KALAMAZOO, Mich., April 9 /PRNewswire/ -- Tolera Therapeutics, Inc., was granted orphan drug status by the United States Food and Drug Administration (FDA) for its initial lead candidate, TOL101, for prophylaxis of acute rejection of solid organ transplantation. TOL101 is a biologic protein that is designed to safely and specifically target T cells, components of the immune system that play a key role in the rejection, and ultimate failure, of transplanted organs. Organ transplantation is often the only viable treatment for many end-stage organ diseases.
"We are extremely pleased with this current action by the FDA," commented John J. Puisis, President and CEO of Tolera. "We are mobilized to bring TOL101 to market given the patient's need for safer and more effective immune suppression therapy. Doctors are in need of alternatives to traditional immune suppression approaches, and the current industry pipeline offers few solutions to advance patient care and meet this critical need."
The Orphan Drug Act was enacted to allow the FDA to grant a product special orphan status when it is intended to treat rare diseases or conditions -- those that affect fewer than 200,000 people annually in the United States. This special designation waives governmental filing fees, provides the drug sponsor with tax credits related to development expenses, as well as other support. In addition, orphan drug designation creates the opportunity for the sponsor to apply for orphan drug grant money from the U.S. government to help support clinical trials. As an agent with the potential to aid patients with a severe condition, TOL101 meets the stringent FDA requirements for orphan drug designation. This designation will facilitate TOL101's entry into the clinic, where relatively few new therapies have emerged over the last ten years, and there is a growing need for safer, more targeted therapeutic approaches.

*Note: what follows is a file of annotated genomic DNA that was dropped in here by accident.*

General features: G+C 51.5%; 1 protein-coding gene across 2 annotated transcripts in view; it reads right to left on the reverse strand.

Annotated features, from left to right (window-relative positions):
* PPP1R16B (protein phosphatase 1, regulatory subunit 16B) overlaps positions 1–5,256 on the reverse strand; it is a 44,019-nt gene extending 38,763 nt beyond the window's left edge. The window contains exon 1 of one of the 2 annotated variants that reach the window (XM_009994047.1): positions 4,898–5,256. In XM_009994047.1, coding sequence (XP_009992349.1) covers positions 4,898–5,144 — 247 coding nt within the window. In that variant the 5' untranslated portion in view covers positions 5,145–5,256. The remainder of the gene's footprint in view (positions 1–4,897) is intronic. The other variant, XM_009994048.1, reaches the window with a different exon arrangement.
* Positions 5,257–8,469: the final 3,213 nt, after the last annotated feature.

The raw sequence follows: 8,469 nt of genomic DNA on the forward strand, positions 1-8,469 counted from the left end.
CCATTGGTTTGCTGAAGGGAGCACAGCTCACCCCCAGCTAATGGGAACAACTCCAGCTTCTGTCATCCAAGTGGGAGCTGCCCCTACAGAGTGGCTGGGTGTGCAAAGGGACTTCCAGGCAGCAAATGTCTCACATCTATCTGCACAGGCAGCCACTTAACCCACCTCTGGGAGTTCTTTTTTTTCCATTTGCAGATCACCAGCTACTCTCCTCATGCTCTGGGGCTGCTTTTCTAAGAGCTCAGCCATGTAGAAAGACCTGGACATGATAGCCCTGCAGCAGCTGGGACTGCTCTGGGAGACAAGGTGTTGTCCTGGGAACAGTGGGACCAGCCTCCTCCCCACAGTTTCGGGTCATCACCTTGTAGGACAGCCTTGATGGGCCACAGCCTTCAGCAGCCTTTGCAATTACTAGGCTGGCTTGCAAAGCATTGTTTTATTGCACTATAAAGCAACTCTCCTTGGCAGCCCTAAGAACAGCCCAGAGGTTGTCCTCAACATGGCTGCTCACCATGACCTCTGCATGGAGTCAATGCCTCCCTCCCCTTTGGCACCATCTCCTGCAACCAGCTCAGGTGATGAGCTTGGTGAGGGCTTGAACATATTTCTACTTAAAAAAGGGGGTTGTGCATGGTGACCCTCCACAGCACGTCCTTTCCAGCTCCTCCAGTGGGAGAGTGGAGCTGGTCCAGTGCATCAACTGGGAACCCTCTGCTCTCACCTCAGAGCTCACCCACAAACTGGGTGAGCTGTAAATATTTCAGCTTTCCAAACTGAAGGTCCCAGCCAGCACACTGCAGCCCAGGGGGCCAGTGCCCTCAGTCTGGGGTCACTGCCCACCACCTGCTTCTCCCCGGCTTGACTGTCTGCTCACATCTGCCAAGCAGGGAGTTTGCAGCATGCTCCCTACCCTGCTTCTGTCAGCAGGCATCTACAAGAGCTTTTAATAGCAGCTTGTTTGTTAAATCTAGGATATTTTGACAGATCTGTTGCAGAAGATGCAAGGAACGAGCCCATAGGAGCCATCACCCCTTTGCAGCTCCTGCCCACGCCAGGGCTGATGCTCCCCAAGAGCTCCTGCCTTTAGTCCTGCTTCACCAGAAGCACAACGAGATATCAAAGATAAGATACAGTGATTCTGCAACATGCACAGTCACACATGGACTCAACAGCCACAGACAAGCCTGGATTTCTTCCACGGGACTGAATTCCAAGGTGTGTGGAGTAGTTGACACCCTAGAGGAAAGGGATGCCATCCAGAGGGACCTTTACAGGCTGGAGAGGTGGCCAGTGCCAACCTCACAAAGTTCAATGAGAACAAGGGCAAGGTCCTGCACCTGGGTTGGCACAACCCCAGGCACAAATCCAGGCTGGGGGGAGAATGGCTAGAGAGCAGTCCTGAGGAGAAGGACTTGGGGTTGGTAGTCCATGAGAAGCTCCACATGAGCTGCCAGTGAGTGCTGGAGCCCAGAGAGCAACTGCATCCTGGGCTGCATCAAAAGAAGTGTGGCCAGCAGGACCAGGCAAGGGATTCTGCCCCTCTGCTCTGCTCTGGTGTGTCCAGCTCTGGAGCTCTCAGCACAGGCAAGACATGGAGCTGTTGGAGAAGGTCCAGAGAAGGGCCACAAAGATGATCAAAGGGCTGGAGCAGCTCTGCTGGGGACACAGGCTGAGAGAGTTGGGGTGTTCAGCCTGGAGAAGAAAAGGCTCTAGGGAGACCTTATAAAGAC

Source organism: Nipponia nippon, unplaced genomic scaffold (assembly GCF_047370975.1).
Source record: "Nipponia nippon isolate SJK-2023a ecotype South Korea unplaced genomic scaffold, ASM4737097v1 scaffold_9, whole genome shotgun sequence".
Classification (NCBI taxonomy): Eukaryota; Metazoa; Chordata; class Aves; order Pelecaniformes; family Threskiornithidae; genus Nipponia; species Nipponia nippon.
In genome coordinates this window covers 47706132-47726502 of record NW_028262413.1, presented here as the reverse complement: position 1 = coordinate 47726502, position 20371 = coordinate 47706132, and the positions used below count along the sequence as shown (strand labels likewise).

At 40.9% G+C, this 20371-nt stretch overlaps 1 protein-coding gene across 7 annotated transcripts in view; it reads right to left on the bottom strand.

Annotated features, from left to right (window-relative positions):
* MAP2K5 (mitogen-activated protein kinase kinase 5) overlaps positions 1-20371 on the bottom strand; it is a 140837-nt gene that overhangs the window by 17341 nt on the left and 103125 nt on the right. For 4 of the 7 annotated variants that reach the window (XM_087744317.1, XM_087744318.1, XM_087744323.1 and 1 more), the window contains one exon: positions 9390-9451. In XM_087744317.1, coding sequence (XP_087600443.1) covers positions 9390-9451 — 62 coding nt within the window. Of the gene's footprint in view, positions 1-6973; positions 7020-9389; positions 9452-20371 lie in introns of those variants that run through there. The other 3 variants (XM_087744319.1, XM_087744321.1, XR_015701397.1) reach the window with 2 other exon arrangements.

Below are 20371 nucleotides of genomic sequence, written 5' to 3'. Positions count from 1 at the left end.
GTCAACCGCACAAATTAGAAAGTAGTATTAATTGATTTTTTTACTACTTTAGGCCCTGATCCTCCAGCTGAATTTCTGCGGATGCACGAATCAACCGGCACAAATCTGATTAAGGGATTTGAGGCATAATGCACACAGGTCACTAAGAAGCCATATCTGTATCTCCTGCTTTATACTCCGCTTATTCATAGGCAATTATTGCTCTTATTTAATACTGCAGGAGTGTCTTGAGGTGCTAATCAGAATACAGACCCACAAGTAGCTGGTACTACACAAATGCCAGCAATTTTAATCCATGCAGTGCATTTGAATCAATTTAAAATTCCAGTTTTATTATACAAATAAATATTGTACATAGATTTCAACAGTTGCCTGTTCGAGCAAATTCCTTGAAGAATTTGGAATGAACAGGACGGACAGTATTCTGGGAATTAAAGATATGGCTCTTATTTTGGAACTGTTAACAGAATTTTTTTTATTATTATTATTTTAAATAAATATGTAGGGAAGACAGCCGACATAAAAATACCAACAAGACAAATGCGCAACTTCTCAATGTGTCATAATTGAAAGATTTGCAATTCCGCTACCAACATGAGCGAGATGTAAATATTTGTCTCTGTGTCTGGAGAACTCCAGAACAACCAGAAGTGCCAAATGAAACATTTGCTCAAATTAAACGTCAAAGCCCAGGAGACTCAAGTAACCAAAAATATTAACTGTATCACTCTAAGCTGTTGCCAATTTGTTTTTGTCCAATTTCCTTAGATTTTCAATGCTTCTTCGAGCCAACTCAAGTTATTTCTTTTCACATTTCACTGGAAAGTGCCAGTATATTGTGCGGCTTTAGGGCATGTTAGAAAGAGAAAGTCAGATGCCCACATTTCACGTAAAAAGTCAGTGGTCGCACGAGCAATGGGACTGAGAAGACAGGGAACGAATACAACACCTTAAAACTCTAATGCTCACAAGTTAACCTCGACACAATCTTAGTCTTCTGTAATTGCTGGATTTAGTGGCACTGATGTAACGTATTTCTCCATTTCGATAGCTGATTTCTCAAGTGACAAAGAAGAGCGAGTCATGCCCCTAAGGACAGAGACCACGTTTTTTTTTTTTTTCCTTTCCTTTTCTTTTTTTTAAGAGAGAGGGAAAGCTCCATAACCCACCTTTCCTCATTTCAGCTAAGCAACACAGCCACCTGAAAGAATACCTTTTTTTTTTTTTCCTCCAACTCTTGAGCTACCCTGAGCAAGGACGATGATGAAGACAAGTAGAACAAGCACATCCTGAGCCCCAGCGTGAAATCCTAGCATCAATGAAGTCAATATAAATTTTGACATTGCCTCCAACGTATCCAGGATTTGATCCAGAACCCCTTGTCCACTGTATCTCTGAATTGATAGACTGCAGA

About Tolera Thera
|SOURCE Tolera Therapeutics, Inc.|
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